What is Social Media?
Social media generally refers to all the websites, apps, or internet communication tools or devices that enable users to quickly share content online and engage in communication with other users. The online framework of a social media site is commonly referred to as a “platform” – basically, just the working structure of the site that facilitates communication between users.
Users of social media platforms, such as Facebook (NASDAQ:FB) and Twitter (NYSE:TWTR), share and exchange thoughts, opinions, ideas, photos, and events. The widespread adoption and use of social media have radically changed both the means and the manner by which people communicate with each other.
Social media has also made a dramatic impact on the ways that companies market their products and services. Nearly all major companies now have a social media consultant or expert on staff or under contract to advise and guide the company with their online presence, activities, and what has come to be known as “social media marketing.”
While social media offers people a host of advantages, it also potentially poses significant threats to personal privacy, users’ mental health, and the existing social fabric.
- Social media is comprised of all the various websites, apps, or internet communication devices that enable users to connect with others and easily share content online.
- Social media marketing has taken a prominent position in the business plans of nearly all companies.
- Social media’s widespread adoption and use have created significant new threats to things such as people’s privacy and mental health.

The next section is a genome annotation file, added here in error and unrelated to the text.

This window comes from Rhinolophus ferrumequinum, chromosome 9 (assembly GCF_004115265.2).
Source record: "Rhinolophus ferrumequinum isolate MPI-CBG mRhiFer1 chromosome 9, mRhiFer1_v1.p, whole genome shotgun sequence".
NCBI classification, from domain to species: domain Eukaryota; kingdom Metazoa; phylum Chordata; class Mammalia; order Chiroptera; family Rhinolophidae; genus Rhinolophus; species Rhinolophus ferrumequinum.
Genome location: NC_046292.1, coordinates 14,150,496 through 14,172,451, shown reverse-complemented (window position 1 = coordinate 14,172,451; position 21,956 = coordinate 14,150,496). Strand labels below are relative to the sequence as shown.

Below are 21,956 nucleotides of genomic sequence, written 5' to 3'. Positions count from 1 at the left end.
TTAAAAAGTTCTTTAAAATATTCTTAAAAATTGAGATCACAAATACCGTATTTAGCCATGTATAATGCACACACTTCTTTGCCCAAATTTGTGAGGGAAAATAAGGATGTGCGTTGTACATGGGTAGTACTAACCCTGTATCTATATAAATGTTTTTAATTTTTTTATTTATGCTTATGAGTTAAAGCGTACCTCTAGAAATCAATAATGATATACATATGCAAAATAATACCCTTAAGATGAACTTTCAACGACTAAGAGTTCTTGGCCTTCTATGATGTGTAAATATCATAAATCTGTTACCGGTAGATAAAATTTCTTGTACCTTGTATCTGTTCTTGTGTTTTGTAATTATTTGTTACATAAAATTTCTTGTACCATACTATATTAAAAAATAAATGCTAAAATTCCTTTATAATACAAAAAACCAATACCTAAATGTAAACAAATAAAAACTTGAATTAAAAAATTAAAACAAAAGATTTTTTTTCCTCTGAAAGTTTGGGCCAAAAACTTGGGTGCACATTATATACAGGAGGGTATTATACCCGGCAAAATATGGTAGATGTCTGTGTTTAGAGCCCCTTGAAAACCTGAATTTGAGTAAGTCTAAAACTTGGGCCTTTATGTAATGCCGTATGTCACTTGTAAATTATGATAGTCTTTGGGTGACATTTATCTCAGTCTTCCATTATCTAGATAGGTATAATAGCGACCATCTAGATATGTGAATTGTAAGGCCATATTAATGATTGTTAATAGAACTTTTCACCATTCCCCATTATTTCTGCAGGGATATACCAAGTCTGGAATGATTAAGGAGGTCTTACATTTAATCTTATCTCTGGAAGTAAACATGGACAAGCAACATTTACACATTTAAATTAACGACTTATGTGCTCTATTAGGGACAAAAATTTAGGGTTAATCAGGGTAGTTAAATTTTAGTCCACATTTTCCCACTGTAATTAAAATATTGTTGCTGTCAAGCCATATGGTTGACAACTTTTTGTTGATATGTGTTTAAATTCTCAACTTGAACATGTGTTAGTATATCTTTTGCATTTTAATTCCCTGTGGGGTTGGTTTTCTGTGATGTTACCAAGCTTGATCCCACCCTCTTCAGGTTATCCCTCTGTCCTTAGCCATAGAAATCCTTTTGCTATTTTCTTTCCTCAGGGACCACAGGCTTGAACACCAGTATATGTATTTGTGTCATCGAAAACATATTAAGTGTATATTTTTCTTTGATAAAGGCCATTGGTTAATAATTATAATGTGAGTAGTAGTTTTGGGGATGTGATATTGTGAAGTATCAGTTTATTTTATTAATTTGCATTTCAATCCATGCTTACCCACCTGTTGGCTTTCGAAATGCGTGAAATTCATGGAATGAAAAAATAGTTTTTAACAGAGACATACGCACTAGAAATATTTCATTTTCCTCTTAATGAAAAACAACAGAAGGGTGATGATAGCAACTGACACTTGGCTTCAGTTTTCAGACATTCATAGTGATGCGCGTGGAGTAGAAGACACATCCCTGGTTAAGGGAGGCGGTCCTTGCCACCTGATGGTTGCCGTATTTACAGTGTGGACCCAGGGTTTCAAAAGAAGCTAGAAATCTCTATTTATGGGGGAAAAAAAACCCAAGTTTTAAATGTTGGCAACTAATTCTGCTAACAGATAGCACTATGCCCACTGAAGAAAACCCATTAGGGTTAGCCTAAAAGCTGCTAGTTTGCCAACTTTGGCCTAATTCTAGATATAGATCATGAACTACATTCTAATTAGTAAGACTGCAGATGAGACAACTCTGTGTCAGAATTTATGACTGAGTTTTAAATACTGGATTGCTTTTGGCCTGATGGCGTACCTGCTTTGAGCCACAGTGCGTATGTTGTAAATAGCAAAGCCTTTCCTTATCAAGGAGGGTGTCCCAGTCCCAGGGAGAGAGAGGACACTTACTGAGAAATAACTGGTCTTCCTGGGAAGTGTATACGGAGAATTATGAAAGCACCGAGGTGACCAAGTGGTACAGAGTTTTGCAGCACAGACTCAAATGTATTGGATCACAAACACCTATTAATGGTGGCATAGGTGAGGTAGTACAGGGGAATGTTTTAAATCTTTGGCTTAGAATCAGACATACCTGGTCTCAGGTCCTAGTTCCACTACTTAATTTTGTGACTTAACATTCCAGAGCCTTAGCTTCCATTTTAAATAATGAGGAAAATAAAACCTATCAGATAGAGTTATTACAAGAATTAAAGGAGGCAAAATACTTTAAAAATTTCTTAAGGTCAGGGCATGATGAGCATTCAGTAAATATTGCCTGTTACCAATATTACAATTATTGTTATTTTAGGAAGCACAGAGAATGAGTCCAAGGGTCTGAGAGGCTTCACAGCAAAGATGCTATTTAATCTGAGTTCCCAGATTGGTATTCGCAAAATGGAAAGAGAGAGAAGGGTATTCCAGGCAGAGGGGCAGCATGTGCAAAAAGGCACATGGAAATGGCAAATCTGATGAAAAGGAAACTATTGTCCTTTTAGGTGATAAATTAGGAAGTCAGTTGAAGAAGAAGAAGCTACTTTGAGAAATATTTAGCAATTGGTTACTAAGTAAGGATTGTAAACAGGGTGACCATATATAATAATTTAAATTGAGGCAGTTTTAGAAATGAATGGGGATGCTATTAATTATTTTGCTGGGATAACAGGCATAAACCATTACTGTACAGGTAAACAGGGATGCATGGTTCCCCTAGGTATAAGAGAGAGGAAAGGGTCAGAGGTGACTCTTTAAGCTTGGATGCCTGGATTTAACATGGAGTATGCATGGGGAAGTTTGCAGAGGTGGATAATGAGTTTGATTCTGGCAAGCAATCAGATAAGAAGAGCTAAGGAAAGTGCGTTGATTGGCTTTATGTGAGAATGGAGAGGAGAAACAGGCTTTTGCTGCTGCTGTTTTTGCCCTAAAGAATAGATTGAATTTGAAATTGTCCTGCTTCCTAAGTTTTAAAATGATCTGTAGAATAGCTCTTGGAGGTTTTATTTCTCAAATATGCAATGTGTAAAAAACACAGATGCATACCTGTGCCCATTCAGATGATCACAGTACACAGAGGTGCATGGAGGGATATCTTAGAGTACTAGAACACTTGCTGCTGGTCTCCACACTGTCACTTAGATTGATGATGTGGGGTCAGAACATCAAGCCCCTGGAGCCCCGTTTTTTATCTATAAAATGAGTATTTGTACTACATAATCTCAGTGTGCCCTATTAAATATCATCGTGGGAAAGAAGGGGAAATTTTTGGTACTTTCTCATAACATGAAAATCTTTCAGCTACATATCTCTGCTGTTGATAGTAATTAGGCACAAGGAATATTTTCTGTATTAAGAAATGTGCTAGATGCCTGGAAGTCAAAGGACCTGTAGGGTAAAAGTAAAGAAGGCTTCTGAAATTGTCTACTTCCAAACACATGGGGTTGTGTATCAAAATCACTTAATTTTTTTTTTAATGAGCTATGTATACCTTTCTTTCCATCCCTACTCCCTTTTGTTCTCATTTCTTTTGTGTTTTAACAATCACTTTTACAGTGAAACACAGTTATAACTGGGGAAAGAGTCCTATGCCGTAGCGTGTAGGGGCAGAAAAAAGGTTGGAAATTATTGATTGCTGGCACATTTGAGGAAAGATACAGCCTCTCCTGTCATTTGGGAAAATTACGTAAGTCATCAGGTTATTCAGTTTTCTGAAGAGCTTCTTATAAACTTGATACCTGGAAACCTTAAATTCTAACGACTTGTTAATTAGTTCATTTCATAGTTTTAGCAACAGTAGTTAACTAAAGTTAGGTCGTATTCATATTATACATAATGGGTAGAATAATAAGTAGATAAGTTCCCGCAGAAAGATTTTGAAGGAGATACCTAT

Key Characteristics of Social Media
Several aspects of social media help to explain its massive popularity and widespread use. One such aspect is how social media platforms enable you to, virtually instantaneously, communicate information to large numbers of people.
For example, in a matter of just a few seconds, you can create an online post and update your entire circle of friends regarding the new job you just started, including sharing a photo of yourself ensconced in your new office. Compare that to the much more tedious and time-consuming task of telephoning each one of your friends individually to share your news and having to repeat your “announcement” over and over again, dozens of times.
Another key aspect of social media is the ability to create and share visuals, be they simple “selfies” or memes. The ability to share photos, videos, graphics, and other visual content is hugely appealing to vast numbers of people. Some social media sites, such as Pinterest (NYSE: PINS) and Instagram, are geared specifically for sharing photos or video content.
In contrast, Facebook, while it allows you to freely share visual content, is seen more as a site for sharing content, such as thoughts and opinions, or news stories that you’ve read, and engaging in group discussions of various topics.